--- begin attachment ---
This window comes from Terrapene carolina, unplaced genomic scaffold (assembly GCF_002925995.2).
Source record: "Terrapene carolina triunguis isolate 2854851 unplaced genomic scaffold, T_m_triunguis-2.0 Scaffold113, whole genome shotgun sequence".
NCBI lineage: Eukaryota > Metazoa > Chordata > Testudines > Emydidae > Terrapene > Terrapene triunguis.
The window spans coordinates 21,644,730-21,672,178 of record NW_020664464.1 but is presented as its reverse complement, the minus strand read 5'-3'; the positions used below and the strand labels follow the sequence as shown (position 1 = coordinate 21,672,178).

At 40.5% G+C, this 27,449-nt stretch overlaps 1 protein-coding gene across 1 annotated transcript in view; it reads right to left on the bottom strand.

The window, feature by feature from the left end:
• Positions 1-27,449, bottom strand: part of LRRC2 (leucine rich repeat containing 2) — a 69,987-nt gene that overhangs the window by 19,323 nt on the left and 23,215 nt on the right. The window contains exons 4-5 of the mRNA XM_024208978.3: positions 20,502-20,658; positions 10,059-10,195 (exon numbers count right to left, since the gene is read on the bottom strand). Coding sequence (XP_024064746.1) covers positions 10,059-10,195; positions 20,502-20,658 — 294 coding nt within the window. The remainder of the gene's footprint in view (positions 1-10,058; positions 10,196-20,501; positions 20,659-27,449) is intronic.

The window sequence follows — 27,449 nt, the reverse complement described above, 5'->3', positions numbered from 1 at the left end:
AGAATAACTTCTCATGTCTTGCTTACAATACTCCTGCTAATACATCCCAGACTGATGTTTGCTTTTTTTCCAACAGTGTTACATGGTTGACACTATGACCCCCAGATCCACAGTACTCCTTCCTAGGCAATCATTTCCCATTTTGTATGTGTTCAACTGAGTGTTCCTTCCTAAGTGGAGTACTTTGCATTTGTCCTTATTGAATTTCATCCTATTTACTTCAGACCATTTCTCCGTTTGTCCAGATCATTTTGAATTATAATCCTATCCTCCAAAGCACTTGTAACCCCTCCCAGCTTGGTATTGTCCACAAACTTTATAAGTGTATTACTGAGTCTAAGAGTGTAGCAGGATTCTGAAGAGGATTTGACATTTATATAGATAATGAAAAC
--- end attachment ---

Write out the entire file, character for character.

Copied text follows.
This window comes from Terrapene carolina, unplaced genomic scaffold (assembly GCF_002925995.2).
Source record: "Terrapene carolina triunguis isolate 2854851 unplaced genomic scaffold, T_m_triunguis-2.0 Scaffold113, whole genome shotgun sequence".
NCBI lineage: Eukaryota > Metazoa > Chordata > Testudines > Emydidae > Terrapene > Terrapene triunguis.
The window spans coordinates 21,644,730-21,672,178 of record NW_020664464.1 but is presented as its reverse complement, the minus strand read 5'-3'; the positions used below and the strand labels follow the sequence as shown (position 1 = coordinate 21,672,178).

At 40.5% G+C, this 27,449-nt stretch overlaps 1 protein-coding gene across 1 annotated transcript in view; it reads right to left on the bottom strand.

The window, feature by feature from the left end:
• Positions 1-27,449, bottom strand: part of LRRC2 (leucine rich repeat containing 2) — a 69,987-nt gene that overhangs the window by 19,323 nt on the left and 23,215 nt on the right. The window contains exons 4-5 of the mRNA XM_024208978.3: positions 20,502-20,658; positions 10,059-10,195 (exon numbers count right to left, since the gene is read on the bottom strand). Coding sequence (XP_024064746.1) covers positions 10,059-10,195; positions 20,502-20,658 — 294 coding nt within the window. The remainder of the gene's footprint in view (positions 1-10,058; positions 10,196-20,501; positions 20,659-27,449) is intronic.

The window sequence follows — 27,449 nt, the reverse complement described above, 5'->3', positions numbered from 1 at the left end:
AGAATAACTTCTCATGTCTTGCTTACAATACTCCTGCTAATACATCCCAGACTGATGTTTGCTTTTTTTCCAACAGTGTTACATGGTTGACACTATGACCCCCAGATCCACAGTACTCCTTCCTAGGCAATCATTTCCCATTTTGTATGTGTTCAACTGAGTGTTCCTTCCTAAGTGGAGTACTTTGCATTTGTCCTTATTGAATTTCATCCTATTTACTTCAGACCATTTCTCCGTTTGTCCAGATCATTTTGAATTATAATCCTATCCTCCAAAGCACTTGTAACCCCTCCCAGCTTGGTATTGTCCACAAACTTTATAAGTGTATTACTGAGTCTAAGAGTGTAGCAGGATTCTGAAGAGGATTTGACATTTATATAGATAATGAAAAC